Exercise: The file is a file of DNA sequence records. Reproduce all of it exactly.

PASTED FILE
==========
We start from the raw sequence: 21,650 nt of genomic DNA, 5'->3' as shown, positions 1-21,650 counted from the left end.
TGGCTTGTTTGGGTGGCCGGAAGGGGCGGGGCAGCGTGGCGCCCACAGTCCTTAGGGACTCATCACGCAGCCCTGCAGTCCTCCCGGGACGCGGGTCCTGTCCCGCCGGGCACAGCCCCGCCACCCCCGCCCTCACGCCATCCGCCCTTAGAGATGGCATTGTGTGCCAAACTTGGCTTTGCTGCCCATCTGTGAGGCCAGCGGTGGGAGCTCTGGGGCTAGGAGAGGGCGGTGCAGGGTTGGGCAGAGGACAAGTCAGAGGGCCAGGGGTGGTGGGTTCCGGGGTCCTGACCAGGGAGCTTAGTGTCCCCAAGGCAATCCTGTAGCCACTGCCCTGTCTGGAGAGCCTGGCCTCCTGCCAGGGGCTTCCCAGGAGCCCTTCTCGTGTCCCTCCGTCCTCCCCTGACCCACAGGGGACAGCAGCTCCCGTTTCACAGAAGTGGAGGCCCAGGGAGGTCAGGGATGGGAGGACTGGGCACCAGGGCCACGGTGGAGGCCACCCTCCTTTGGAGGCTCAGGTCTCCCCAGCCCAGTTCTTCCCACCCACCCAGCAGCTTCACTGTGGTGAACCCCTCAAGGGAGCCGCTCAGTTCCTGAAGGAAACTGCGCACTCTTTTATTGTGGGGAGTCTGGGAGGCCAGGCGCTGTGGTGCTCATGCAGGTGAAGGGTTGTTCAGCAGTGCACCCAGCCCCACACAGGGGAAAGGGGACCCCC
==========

We start from the raw sequence: 21,650 nt of genomic DNA, 5'->3' as shown, positions 1-21,650 counted from the left end.
TGGCTTGTTTGGGTGGCCGGAAGGGGCGGGGCAGCGTGGCGCCCACAGTCCTTAGGGACTCATCACGCAGCCCTGCAGTCCTCCCGGGACGCGGGTCCTGTCCCGCCGGGCACAGCCCCGCCACCCCCGCCCTCACGCCATCCGCCCTTAGAGATGGCATTGTGTGCCAAACTTGGCTTTGCTGCCCATCTGTGAGGCCAGCGGTGGGAGCTCTGGGGCTAGGAGAGGGCGGTGCAGGGTTGGGCAGAGGACAAGTCAGAGGGCCAGGGGTGGTGGGTTCCGGGGTCCTGACCAGGGAGCTTAGTGTCCCCAAGGCAATCCTGTAGCCACTGCCCTGTCTGGAGAGCCTGGCCTCCTGCCAGGGGCTTCCCAGGAGCCCTTCTCGTGTCCCTCCGTCCTCCCCTGACCCACAGGGGACAGCAGCTCCCGTTTCACAGAAGTGGAGGCCCAGGGAGGTCAGGGATGGGAGGACTGGGCACCAGGGCCACGGTGGAGGCCACCCTCCTTTGGAGGCTCAGGTCTCCCCAGCCCAGTTCTTCCCACCCACCCAGCAGCTTCACTGTGGTGAACCCCTCAAGGGAGCCGCTCAGTTCCTGAAGGAAACTGCGCACTCTTTTATTGTGGGGAGTCTGGGAGGCCAGGCGCTGTGGTGCTCATGCAGGTGAAGGGTTGTTCAGCAGTGCACCCAGCCCCACACAGGGGAAAGGGGACCCCC